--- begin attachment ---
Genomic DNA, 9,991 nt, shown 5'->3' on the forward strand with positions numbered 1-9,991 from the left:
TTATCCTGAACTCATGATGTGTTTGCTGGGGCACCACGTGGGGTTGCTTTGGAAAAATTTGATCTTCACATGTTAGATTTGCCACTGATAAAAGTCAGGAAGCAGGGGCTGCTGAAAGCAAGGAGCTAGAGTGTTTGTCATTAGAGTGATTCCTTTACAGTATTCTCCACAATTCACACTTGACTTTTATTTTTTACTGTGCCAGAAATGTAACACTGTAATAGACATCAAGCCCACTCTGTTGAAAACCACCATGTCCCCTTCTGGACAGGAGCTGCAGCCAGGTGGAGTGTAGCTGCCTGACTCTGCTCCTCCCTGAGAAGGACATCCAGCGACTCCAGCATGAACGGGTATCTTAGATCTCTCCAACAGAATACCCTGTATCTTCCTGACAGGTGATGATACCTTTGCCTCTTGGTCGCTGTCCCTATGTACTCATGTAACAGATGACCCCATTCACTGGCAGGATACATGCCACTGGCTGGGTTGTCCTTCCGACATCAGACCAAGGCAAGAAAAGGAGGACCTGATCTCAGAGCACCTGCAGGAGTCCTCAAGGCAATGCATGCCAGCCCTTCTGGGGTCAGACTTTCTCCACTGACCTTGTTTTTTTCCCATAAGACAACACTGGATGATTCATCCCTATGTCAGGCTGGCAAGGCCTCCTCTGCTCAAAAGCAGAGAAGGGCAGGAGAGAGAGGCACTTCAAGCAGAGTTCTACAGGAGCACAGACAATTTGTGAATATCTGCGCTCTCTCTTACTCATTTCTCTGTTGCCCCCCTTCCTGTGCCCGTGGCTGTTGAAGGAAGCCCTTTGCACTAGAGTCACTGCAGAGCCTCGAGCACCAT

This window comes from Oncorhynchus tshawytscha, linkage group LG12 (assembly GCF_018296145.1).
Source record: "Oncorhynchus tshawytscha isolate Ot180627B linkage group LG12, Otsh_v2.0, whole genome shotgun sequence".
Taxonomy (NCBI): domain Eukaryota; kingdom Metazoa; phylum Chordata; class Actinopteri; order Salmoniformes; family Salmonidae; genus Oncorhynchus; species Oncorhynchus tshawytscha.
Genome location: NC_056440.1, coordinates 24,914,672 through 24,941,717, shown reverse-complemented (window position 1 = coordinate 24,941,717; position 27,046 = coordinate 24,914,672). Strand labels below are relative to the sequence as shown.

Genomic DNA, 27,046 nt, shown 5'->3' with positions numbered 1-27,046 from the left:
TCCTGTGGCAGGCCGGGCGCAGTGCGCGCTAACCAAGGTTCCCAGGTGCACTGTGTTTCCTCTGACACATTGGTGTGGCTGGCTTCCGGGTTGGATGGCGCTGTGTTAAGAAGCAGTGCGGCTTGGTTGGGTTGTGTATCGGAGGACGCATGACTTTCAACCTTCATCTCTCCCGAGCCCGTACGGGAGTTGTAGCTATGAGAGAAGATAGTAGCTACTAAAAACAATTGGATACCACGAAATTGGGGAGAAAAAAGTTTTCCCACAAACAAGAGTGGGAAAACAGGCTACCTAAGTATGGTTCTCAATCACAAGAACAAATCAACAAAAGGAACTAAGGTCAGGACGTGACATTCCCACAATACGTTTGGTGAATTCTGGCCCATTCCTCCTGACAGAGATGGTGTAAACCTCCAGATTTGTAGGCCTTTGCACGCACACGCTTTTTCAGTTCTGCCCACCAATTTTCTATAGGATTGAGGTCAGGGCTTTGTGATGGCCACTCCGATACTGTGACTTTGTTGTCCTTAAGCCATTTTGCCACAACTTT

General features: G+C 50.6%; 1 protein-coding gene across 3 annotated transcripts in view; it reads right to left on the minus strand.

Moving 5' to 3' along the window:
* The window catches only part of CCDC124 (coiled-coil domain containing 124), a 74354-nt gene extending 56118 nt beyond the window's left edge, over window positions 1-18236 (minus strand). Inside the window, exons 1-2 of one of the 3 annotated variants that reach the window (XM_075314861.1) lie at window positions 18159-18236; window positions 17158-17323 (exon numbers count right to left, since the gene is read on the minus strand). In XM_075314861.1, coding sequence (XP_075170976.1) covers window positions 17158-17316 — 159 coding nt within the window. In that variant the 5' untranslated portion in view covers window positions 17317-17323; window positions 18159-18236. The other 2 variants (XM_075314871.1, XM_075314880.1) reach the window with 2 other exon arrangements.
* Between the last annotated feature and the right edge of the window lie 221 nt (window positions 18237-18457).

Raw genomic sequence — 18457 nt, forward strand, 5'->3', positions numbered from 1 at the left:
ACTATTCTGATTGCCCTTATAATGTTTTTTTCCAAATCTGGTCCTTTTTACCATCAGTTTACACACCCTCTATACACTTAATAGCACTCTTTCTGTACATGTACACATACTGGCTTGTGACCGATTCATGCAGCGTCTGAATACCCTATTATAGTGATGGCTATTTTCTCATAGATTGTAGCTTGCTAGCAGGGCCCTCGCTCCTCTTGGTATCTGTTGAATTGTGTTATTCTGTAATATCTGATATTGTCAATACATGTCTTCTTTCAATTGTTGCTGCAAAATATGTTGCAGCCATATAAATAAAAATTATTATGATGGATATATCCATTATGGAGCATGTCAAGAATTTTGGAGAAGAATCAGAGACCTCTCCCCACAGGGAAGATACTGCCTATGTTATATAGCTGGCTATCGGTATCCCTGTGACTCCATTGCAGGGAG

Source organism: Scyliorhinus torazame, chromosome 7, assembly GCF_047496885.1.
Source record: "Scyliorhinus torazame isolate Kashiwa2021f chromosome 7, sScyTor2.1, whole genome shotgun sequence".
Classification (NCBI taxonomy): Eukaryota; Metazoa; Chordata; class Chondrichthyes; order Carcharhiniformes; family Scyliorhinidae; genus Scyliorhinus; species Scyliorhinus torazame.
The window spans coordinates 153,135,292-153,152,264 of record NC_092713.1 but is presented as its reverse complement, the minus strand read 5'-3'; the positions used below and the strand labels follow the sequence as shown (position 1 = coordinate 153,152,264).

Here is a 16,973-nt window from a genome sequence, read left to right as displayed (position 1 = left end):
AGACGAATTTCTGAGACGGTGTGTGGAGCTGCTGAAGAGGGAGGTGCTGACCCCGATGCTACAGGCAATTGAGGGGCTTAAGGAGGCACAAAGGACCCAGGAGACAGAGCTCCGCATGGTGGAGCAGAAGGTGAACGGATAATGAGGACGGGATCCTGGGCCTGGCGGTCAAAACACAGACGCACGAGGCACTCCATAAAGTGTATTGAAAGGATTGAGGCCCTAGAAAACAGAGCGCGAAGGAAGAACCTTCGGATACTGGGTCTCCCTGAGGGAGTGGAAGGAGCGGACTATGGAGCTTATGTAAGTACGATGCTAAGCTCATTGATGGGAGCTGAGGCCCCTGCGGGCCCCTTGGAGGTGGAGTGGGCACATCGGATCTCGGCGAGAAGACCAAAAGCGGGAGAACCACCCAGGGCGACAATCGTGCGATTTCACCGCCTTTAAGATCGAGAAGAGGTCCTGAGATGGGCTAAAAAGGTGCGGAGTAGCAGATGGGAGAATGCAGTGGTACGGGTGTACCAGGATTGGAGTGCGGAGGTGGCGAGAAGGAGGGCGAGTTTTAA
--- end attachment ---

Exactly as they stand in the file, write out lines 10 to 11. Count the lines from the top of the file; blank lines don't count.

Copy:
Moving 5' to 3' along the window:
* The window catches only part of CCDC124 (coiled-coil domain containing 124), a 74354-nt gene extending 56118 nt beyond the window's left edge, over window positions 1-18236 (minus strand). Inside the window, exons 1-2 of one of the 3 annotated variants that reach the window (XM_075314861.1) lie at window positions 18159-18236; window positions 17158-17323 (exon numbers count right to left, since the gene is read on the minus strand). In XM_075314861.1, coding sequence (XP_075170976.1) covers window positions 17158-17316 — 159 coding nt within the window. In that variant the 5' untranslated portion in view covers window positions 17317-17323; window positions 18159-18236. The other 2 variants (XM_075314871.1, XM_075314880.1) reach the window with 2 other exon arrangements.